The source of nine of those cases remains under investigation.
Greater Sydney's lockdown has been extended for another week - until 12:01am on July 17.
The social distancing restrictions in regional areas have also been extended.
NSW Premier Gladys Berejiklian said the decision to extend lockdown was a difficult one.
"We appreciate and understand the stress this means for individuals, for families and, of course, for businesses. But what would be far worse is being in a situation where you have to live in and out of lockdown until that period of time when we have the vaccine available to us," she said.
"That is not a way to live and we want to give our citizens the best chance of staying safe and healthy."
Berejiklian foreshadowed an increase in the number of infections tomorrow because of higher case numbers in Fairfield, Canterbury-Bankstown and Liverpool areas.
"Can I say to the communities in those area, many have a similar background to me, please don't mingle with family. I haven't seen my parents since the lockdown started - it is hard," she said.
"Can I say to everybody don't mingle with family, don't think it is OK to visit your cousins or have sleep overs. Please, in those three local government areas limit your movement."
More than 45,000 people were tested overnight, an increase from 32,000 on Tuesday.
Meanwhile in Queensland, almost 10,000 contacts have been identified across five clusters of Covid-19, with the state recording just one new locally acquired case today.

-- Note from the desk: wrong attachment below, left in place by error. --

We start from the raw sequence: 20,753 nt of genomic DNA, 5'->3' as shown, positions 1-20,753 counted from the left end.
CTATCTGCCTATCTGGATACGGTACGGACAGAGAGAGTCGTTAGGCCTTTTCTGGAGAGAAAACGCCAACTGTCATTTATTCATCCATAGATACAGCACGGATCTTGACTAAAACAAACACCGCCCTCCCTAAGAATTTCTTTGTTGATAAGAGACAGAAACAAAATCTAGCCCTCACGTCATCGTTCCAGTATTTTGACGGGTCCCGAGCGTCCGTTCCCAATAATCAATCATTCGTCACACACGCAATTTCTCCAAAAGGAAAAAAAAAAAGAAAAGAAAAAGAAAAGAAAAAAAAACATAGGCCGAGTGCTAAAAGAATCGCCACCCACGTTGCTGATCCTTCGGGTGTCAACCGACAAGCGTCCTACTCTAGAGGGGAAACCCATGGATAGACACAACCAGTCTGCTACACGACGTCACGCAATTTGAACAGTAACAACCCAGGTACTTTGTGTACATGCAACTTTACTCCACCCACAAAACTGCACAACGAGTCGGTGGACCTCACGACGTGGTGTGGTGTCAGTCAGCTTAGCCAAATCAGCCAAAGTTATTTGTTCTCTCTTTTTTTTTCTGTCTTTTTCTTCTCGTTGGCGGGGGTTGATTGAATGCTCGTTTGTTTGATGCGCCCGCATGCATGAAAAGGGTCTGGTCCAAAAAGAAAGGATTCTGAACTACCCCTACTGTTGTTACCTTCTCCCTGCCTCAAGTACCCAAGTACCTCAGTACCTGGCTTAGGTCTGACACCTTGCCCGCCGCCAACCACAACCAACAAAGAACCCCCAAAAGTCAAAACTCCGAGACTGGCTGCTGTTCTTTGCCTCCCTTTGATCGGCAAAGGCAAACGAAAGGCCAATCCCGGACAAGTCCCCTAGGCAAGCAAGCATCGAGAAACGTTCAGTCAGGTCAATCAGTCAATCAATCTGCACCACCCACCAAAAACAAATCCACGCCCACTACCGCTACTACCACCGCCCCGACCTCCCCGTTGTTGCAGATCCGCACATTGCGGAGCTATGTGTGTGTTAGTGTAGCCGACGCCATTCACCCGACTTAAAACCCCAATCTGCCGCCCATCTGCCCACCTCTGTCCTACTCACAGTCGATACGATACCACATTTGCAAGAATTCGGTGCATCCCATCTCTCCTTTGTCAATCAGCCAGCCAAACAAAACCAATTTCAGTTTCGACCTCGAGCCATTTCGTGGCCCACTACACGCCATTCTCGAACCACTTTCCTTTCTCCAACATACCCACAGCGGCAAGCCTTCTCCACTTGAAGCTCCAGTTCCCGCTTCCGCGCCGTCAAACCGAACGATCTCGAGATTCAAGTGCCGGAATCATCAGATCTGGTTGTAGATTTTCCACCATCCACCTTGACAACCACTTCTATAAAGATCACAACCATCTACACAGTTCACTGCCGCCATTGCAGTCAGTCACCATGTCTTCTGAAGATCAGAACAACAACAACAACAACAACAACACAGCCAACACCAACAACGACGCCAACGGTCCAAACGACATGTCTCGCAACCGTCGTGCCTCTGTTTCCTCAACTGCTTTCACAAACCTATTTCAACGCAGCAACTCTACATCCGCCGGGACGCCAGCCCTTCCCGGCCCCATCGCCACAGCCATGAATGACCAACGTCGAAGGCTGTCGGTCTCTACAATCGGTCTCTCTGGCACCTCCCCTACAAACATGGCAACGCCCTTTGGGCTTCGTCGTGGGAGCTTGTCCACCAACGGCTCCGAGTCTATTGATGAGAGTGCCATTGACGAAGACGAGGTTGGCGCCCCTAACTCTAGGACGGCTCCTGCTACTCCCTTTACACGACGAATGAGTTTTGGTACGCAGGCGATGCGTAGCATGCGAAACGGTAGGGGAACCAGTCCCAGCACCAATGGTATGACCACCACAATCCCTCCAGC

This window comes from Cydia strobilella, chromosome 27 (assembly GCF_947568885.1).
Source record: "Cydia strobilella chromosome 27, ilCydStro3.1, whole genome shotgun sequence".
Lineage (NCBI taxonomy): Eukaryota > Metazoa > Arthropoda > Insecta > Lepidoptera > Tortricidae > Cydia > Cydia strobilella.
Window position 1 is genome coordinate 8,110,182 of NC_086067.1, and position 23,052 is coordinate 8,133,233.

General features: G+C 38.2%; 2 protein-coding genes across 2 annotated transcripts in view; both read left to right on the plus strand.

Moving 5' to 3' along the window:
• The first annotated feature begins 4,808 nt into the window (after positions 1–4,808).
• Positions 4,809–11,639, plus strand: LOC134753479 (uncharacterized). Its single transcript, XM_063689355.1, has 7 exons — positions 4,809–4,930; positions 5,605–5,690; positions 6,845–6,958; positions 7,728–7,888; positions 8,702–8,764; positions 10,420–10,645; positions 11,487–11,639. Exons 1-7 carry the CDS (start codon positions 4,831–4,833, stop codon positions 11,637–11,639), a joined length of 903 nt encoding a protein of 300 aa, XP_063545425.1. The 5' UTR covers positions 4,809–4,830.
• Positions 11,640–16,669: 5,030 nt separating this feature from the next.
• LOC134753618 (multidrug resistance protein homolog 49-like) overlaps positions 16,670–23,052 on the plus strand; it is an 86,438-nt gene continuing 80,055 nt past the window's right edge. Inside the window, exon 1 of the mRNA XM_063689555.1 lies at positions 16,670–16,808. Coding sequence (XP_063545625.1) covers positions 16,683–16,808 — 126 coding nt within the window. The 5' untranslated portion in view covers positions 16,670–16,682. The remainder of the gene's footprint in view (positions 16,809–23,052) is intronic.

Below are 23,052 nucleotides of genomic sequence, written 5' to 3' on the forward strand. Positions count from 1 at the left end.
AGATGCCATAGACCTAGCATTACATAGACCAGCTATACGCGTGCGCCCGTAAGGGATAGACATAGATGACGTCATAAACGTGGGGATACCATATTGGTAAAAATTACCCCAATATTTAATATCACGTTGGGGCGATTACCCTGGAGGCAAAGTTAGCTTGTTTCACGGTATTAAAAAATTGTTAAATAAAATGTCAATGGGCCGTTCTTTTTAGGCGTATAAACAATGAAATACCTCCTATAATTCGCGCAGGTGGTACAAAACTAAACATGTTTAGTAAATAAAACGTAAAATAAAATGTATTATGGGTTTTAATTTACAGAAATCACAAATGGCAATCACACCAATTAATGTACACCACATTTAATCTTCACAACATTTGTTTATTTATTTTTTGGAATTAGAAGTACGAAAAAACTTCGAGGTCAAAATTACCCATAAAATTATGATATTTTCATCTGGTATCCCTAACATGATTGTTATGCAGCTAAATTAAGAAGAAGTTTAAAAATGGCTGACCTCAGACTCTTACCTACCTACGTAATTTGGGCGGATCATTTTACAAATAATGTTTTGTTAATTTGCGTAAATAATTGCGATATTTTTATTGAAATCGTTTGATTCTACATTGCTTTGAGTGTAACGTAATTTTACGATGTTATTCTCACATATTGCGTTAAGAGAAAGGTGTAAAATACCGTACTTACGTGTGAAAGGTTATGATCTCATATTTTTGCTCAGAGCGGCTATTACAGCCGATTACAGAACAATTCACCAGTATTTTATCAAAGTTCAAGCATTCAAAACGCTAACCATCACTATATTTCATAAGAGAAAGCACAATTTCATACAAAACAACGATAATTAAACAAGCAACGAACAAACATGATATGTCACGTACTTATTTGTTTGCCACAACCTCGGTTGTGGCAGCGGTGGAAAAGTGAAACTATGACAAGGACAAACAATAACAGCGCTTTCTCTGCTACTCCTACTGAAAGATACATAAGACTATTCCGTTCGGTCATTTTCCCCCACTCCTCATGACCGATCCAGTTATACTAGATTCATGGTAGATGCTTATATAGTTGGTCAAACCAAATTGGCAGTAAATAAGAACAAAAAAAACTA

The person was in home quarantine and lives in the same house as two others who had already been diagnosed at Tarragindi, in Brisbane's south.
"I think Queenslanders should be extremely happy with that news," Premier Annastacia Palaszczuk said.
Palaszczuk said she would need updated information from NSW before making decisions about border closures.
In the state of Victoria, it has been a week without detecting any new local cases.
Masks will no longer be mandatory in schools and private workplaces from Friday, as the state continues to gradually ease out of its recent lockdown.
Acting Chief Health Officer Deb Friedman said she was very pleased the state would be able to take the "cautious steps" to eased restrictions.
"These steps are taken recognising the incredible achievements that Victorians have made in overcoming the recent outbreaks," she said, "But we also recognise the significant risks that remain on our doorstep."